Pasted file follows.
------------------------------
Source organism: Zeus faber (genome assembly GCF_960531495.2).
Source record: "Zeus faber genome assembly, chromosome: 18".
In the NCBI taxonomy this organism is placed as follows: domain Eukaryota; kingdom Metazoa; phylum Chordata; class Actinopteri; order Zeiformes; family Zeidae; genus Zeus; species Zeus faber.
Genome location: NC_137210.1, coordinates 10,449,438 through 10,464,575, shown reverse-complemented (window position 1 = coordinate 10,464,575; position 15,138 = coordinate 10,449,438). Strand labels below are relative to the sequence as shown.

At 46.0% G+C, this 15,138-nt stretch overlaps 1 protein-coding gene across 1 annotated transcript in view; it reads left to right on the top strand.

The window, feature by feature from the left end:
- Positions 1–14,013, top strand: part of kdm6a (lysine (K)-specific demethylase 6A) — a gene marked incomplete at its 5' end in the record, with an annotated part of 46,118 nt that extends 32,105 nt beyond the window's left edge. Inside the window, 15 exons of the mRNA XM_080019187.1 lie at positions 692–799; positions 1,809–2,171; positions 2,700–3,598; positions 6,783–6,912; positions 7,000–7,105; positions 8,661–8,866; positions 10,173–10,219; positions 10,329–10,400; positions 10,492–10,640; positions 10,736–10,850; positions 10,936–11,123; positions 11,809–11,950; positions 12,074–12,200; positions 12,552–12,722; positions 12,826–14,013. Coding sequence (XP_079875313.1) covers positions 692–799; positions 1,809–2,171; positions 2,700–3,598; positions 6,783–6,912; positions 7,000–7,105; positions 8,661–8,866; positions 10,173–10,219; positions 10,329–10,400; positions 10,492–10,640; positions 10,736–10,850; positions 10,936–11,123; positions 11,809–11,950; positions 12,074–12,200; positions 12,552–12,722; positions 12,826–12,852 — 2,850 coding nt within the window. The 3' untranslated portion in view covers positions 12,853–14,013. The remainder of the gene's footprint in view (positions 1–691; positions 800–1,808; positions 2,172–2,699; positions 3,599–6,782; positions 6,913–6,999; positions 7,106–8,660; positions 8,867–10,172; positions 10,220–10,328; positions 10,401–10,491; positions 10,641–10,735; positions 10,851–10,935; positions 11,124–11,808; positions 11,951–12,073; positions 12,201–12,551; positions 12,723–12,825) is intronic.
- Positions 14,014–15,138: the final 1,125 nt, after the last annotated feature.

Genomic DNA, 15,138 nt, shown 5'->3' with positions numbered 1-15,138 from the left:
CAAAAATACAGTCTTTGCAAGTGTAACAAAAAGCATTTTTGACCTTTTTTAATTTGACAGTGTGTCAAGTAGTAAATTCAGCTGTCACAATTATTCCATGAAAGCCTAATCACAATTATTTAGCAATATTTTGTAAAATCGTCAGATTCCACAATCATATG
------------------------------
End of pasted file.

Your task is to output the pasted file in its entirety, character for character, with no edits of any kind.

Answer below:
Source organism: Zeus faber (genome assembly GCF_960531495.2).
Source record: "Zeus faber genome assembly, chromosome: 18".
In the NCBI taxonomy this organism is placed as follows: domain Eukaryota; kingdom Metazoa; phylum Chordata; class Actinopteri; order Zeiformes; family Zeidae; genus Zeus; species Zeus faber.
Genome location: NC_137210.1, coordinates 10,449,438 through 10,464,575, shown reverse-complemented (window position 1 = coordinate 10,464,575; position 15,138 = coordinate 10,449,438). Strand labels below are relative to the sequence as shown.

At 46.0% G+C, this 15,138-nt stretch overlaps 1 protein-coding gene across 1 annotated transcript in view; it reads left to right on the top strand.

The window, feature by feature from the left end:
- Positions 1–14,013, top strand: part of kdm6a (lysine (K)-specific demethylase 6A) — a gene marked incomplete at its 5' end in the record, with an annotated part of 46,118 nt that extends 32,105 nt beyond the window's left edge. Inside the window, 15 exons of the mRNA XM_080019187.1 lie at positions 692–799; positions 1,809–2,171; positions 2,700–3,598; positions 6,783–6,912; positions 7,000–7,105; positions 8,661–8,866; positions 10,173–10,219; positions 10,329–10,400; positions 10,492–10,640; positions 10,736–10,850; positions 10,936–11,123; positions 11,809–11,950; positions 12,074–12,200; positions 12,552–12,722; positions 12,826–14,013. Coding sequence (XP_079875313.1) covers positions 692–799; positions 1,809–2,171; positions 2,700–3,598; positions 6,783–6,912; positions 7,000–7,105; positions 8,661–8,866; positions 10,173–10,219; positions 10,329–10,400; positions 10,492–10,640; positions 10,736–10,850; positions 10,936–11,123; positions 11,809–11,950; positions 12,074–12,200; positions 12,552–12,722; positions 12,826–12,852 — 2,850 coding nt within the window. The 3' untranslated portion in view covers positions 12,853–14,013. The remainder of the gene's footprint in view (positions 1–691; positions 800–1,808; positions 2,172–2,699; positions 3,599–6,782; positions 6,913–6,999; positions 7,106–8,660; positions 8,867–10,172; positions 10,220–10,328; positions 10,401–10,491; positions 10,641–10,735; positions 10,851–10,935; positions 11,124–11,808; positions 11,951–12,073; positions 12,201–12,551; positions 12,723–12,825) is intronic.
- Positions 14,014–15,138: the final 1,125 nt, after the last annotated feature.

Genomic DNA, 15,138 nt, shown 5'->3' with positions numbered 1-15,138 from the left:
CAAAAATACAGTCTTTGCAAGTGTAACAAAAAGCATTTTTGACCTTTTTTAATTTGACAGTGTGTCAAGTAGTAAATTCAGCTGTCACAATTATTCCATGAAAGCCTAATCACAATTATTTAGCAATATTTTGTAAAATCGTCAGATTCCACAATCATATG